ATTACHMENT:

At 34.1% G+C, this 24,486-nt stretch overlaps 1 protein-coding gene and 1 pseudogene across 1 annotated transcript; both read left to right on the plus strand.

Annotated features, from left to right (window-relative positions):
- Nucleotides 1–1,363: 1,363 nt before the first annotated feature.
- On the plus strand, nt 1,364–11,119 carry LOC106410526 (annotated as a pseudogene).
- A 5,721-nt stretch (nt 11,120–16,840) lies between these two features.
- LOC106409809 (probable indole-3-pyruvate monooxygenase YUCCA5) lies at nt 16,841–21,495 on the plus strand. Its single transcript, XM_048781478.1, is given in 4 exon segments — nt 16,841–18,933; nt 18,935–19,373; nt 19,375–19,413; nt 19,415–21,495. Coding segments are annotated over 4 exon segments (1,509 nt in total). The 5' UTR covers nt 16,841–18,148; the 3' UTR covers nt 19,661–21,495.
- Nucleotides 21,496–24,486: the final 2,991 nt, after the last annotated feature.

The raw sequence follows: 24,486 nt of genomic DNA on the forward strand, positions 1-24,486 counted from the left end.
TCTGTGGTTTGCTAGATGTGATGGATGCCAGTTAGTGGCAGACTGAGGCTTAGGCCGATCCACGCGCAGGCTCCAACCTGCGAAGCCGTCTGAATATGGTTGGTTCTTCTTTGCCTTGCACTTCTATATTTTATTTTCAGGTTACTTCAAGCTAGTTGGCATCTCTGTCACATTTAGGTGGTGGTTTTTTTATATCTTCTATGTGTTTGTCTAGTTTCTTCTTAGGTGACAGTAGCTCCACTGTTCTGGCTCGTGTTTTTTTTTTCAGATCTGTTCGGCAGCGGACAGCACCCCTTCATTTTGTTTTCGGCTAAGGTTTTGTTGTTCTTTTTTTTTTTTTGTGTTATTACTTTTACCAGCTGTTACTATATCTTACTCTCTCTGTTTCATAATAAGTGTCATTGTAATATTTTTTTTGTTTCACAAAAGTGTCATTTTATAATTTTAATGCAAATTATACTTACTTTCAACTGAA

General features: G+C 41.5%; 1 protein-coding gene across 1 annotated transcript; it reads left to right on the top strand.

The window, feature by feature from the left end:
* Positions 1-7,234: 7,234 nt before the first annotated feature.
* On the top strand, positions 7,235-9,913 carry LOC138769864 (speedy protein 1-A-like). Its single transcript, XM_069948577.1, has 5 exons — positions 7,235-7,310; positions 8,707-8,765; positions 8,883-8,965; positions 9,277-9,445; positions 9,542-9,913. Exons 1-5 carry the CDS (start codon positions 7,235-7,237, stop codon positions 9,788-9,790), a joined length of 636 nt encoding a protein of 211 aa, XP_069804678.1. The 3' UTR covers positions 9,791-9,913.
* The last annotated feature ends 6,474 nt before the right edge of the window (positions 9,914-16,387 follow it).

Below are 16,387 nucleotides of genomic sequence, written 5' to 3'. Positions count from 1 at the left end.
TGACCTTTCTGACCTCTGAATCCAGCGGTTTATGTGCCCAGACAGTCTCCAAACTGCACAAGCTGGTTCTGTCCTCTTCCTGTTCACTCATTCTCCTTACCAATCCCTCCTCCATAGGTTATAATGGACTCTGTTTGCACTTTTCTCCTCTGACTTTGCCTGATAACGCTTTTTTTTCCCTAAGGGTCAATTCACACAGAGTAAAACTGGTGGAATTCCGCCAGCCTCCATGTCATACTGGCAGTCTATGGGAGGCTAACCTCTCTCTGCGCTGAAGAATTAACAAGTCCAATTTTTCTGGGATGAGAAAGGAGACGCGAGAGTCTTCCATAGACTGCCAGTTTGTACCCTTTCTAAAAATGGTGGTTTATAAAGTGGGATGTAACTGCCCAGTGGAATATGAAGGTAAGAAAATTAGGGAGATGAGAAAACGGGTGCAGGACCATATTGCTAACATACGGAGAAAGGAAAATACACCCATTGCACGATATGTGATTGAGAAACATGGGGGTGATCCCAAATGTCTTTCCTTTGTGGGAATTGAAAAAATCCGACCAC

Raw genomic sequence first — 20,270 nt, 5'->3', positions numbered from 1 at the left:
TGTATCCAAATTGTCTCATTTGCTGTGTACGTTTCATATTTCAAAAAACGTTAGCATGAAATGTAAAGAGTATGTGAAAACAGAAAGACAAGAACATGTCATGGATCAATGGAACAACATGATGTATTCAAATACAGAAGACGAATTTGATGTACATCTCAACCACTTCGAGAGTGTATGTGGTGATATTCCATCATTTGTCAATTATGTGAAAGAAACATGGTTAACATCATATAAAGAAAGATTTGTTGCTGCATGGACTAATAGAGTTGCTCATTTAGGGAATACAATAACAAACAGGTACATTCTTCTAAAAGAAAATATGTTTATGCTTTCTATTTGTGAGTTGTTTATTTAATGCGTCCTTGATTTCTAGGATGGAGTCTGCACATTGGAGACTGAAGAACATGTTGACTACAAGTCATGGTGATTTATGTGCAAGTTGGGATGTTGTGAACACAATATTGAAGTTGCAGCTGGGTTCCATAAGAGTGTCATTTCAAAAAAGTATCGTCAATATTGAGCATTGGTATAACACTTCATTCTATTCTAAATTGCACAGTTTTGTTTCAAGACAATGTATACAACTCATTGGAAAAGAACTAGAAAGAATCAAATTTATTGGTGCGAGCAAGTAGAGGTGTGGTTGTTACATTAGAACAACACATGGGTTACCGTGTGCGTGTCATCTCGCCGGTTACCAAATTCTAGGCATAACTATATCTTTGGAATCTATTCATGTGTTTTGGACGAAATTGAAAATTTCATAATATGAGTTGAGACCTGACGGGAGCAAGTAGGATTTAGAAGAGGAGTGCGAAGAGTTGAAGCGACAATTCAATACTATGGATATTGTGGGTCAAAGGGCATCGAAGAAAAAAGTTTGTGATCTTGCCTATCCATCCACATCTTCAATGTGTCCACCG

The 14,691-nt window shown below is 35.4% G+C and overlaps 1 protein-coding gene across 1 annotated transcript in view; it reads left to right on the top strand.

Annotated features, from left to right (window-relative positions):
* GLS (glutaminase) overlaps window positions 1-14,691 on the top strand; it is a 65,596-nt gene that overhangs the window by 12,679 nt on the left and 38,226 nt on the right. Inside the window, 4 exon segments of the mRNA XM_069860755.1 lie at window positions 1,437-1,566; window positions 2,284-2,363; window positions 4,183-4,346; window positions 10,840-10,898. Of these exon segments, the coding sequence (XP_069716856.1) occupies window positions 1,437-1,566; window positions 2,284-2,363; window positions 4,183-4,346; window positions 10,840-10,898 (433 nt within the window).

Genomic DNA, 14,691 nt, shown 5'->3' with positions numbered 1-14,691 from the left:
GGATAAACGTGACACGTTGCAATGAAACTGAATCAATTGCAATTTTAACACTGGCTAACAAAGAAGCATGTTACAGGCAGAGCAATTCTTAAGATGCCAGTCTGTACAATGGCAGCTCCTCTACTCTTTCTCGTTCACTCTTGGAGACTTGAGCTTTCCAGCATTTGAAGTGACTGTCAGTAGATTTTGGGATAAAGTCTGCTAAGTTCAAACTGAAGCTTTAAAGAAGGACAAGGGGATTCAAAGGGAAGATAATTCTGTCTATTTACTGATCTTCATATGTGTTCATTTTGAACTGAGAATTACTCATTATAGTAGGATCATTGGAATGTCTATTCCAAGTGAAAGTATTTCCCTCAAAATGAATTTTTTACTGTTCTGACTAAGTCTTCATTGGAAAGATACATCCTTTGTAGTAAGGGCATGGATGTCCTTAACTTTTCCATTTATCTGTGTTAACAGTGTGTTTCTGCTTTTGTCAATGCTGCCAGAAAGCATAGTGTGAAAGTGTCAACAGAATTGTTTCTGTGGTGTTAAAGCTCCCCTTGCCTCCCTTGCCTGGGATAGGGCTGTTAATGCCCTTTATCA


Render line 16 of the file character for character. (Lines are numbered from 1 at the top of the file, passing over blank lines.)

TGACCTTTCTGACCTCTGAATCCAGCGGTTTATGTGCCCAGACAGTCTCCAAACTGCACAAGCTGGTTCTGTCCTCTTCCTGTTCACTCATTCTCCTTACCAATCCCTCCTCCATAGGTTATAATGGACTCTGTTTGCACTTTTCTCCTCTGACTTTGCCTGATAACGCTTTTTTTTCCCTAAGGGTCAATTCACACAGAGTAAAACTGGTGGAATTCCGCCAGCCTCCATGTCATACTGGCAGTCTATGGGAGGCTAACCTCTCTCTGCGCTGAAGAATTAACAAGTCCAATTTTTCTGGGATGAGAAAGGAGACGCGAGAGTCTTCCATAGACTGCCAGTTTGTACCCTTTCTAAAAATGGTGGTTTATAAAGTGGGATGTAACTGCCCAGTGGAATATGAAGGTAAGAAAATTAGGGAGATGAGAAAACGGGTGCAGGACCATATTGCTAACATACGGAGAAAGGAAAATACACCCATTGCACGATATGTGATTGAGAAACATGGGGGTGATCCCAAATGTCTTTCCTTTGTGGGAATTGAAAAAATCCGACCAC